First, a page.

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The debate over Colorado’s state bird was shockingly rancorous – at least by the normally genteel standards of selecting state symbols. Two clear favorites vied for the title in 1931: the western meadowlark and the mountain bluebird. There was also chatter about something called a lark bunting, but most people dismissed it, as most had never heard of it.
Coloradans wanted to pick a charismatic bird that lived year-round in all parts of Colorado, and they didn’t want to pick one that was already the state bird somewhere else. The meadowlark, the beloved prairie songster, had the advantage of representing the state both east and west of the mountains. However, the meadowlark’s widespread popularity worked against it, as it was already the state bird in three other states. The mountain bluebird was the frontrunner thanks to male’s cerulean color matching Colorado’s blue sky. The bluebird had the powerful backing of the Colorado Mountain Club and other groups, but it, too, had already been taken by other states.
That left the lark bunting, a confusingly named bird that is neither a lark nor a bunting but a type of large sparrow. Working against its candidacy as a statewide symbol was the fact that it is found only on the Eastern Plains, and then only during its breeding season. The lark bunting did have one major advantage: No other state had claimed it or even expressed interest in it. Still, for the relatively few people familiar with it, the lark bunting dazzled. During spring courtship, male birds rocket 50 feet skyward, then spiral down as they pour out a pretty song, and their black-and-white summer plumage is undeniably striking.
The contest came down to the three birds’ champions. Boulder naturalist Charles Bowman Hutchins backed the bluebird. Dubbed the “Bird Man,” Hutchins wowed audiences nationwide with his uncanny bird-call imitations, which he whistled or sang while sketching pastel pictures of the appropriate bird; his wife accompanied him on piano or harp.
Katherine L. Craig, the state superintendent of education, did battle on behalf of the meadowlark. Colorado’s schoolchildren studied birds according to a curriculum she designed, and her lesson plan had the students cast ballots for their favorite bird. Unsurprisingly, the students ended up voting for Craig’s favorite bird, the meadowlark. The lark bunting didn’t even get a spot on the ballot.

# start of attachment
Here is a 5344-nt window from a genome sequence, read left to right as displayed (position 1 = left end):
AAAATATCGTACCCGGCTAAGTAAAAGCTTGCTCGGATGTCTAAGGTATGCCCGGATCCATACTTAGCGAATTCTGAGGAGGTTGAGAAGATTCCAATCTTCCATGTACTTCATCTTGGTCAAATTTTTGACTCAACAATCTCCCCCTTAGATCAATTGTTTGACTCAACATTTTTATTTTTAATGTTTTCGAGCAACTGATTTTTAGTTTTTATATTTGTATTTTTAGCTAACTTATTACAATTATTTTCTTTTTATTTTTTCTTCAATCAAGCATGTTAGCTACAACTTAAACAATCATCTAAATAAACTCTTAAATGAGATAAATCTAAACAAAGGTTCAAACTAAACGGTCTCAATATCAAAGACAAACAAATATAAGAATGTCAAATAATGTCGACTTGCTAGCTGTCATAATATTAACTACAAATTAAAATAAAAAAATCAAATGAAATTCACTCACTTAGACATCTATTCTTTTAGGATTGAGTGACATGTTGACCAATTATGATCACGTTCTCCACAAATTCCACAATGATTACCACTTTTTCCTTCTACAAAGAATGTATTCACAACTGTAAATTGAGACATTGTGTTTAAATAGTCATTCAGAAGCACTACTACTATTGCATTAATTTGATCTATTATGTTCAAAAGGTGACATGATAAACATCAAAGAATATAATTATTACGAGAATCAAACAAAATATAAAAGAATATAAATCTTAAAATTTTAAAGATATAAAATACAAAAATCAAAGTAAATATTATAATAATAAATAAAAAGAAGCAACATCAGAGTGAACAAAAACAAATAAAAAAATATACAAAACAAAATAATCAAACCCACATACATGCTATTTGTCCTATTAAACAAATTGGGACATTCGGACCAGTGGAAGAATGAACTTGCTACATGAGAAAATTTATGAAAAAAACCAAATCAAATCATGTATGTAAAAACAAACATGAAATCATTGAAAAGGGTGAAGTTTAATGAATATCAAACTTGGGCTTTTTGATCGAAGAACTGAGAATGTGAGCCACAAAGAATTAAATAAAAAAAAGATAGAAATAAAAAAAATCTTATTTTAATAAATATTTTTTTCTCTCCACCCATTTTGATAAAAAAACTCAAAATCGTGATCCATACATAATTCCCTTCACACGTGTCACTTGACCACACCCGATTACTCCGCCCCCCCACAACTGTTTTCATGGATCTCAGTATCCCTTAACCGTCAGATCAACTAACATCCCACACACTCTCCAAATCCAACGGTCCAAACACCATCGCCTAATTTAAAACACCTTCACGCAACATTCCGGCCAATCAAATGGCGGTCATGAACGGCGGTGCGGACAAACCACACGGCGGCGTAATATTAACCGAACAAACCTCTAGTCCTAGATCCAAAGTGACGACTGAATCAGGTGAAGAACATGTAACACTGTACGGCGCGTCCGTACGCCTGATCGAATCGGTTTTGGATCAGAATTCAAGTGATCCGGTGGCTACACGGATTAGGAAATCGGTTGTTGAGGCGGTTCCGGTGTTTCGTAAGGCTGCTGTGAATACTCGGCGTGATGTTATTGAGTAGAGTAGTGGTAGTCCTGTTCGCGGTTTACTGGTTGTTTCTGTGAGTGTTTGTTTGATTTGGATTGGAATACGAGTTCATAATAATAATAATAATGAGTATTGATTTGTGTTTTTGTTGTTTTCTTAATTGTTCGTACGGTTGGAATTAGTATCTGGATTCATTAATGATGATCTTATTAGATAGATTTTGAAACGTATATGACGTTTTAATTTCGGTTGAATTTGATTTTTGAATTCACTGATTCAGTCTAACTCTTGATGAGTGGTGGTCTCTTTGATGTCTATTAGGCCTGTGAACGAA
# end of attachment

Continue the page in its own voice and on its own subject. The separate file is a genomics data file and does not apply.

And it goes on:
Roy Langdon, a Fort Collins high school teacher and Colorado Audubon Society president, was a force of nature advocating for the lark bunting. "Our troubadour of the Plains is gentle of manner and pleasingly sociable among his fellows,” Langdon wrote in his magnum opus, The Case for the Lark Bunting. With almost religious fervor, he described the lark bunting’s song as “the glory that was, and everlasting joy that is, living in Colorado.”
The showdown was set for the 1931 legislative session. Unexpectedly, the bluebird – the people’s choice – faded fast. Hutchins briefly argued on behalf of the bluebird, stated his opposition to the lark bunting, then departed, whistling a few bars of the bluebird’s song for the lawmakers before he left.
It was then Craig’s meadowlark versus Langdon’s lark bunting. Craig arrived at the Capitol brandishing her students’ ballots, which had been the traditional method for deciding state symbols. She had promised her students the meadowlark, and she wasn’t about to let the collective voice of 111,914 children be silenced.
But Langdon was shrewd. On the climactic day, he packed the legislative galleries with 121 Fort Collins High School seniors to cheer on his bird. He set up a portrait of the lark bunting on the assembly floor and delivered a dramatic, 15-minute speech. “Give us the only bird that meets all the qualifications for the effective role of state bird,” he demanded in closing. “Give us the lark bunting!”
The longshot had carried the day – the lark bunting won in a unanimous vote.
Coloradans accepted their new state bird with more bemusement than enthusiasm. For decades, the lark bunting operated just under the radar, not even listed as Colorado’s state bird in some birding books. Perhaps the ultimate ignominy was when a state publication made the bird’s color blue instead of black. It was almost as if the bluebird was trying to sneak back in – and that almost happened in 1973: Carbondale state Rep. Mike Strang introduced a bill to ditch the lark bunting and bring in the bluebird. Strang decried the lark bunting’s “furtive, secretive air,” while praising the bluebird’s “open, honest, trusting look.” He got a lot of press, but his attempted bird coup failed.
The lark bunting has now reigned for nearly 90 years, yet Coloradans remain largely ambivalent about their feathered mascot. Most have still never seen a lark bunting – but that is easy to remedy. Perhaps the best place in Colorado to see lark buntings in spring and summer is Pawnee National Grasslands. After this long as Colorado’s bird, it’s probably time to show the lark bunting some love.
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